Kitty gets to school and knows something’s up when her teacher, Miss Seabrooke, isn’t there to meet her. What’s going on? There’s another teacher there today! How does school even work when your teacher is absent? This sweet rhyming tale about a student’s first substitute teacher is great for younger kids who are just getting into the swing of school routines and provides some fun advice for coping with and adjusting to unexpected change. Kitty teaches readers some coping strategies, including helping out her friends and the teacher by contributing to class and modeling good behavior using cues she learned from her teacher, that the substitute may not be aware of. This is an animal story, so kids will enjoy seeing the “ginormously tall” teacher, a giraffe named Mr. Omar; pigs, elephants, bears, a whole menagerie of students. Hand-drawn artwork and digital collage come together to create colorful, textured, cartoony fun. This one’s a good addition to preschool and primary collections.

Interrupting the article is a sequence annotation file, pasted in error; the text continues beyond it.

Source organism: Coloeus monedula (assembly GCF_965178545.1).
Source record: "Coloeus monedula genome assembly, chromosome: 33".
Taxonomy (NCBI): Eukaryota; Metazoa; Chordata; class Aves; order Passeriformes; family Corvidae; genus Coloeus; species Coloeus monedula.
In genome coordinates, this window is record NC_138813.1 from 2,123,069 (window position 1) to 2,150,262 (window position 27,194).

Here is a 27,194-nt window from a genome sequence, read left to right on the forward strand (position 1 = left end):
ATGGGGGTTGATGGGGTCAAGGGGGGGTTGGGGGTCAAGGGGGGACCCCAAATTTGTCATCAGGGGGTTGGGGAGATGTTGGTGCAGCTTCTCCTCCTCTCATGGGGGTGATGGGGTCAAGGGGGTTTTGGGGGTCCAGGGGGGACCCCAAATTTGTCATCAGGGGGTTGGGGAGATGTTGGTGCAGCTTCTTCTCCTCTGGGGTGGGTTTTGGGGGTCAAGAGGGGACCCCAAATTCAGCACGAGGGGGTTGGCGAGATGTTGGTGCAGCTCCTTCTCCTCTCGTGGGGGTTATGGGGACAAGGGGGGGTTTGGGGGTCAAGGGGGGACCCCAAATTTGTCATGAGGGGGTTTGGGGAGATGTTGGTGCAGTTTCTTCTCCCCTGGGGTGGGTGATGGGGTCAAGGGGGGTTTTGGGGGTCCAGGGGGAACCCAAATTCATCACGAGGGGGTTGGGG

Tinkle, Tinkle Little Star, by Chris Tougas,
(Apr. 2018, Kids Can Press), $9.99, ISBN: 9781771388399
Recommended for readers 1-3
One of my favorite books coming out this season is this adorable board book! Set to the tune of everybody’s favorite classic song, this sweet and funny version is all about where not to go: not in a plane, not on Grandpa’s knee, not at a puppet show. Luckily, the poor Little Star gets relief by the story’s end, and sits on a potty to… “Tinkle, Tinkle, Little Star”. It’s adorable with the cutest digital art. Little Star is beyond cute, and gender neutral! Sing along at storytime – I know I’ll be throwing plenty of voice inflection (“Did you just pee on this page?”) and leg-crossing as I read this one. Absolutely adorable, must-add, must-give for collections and toddlers everywhere.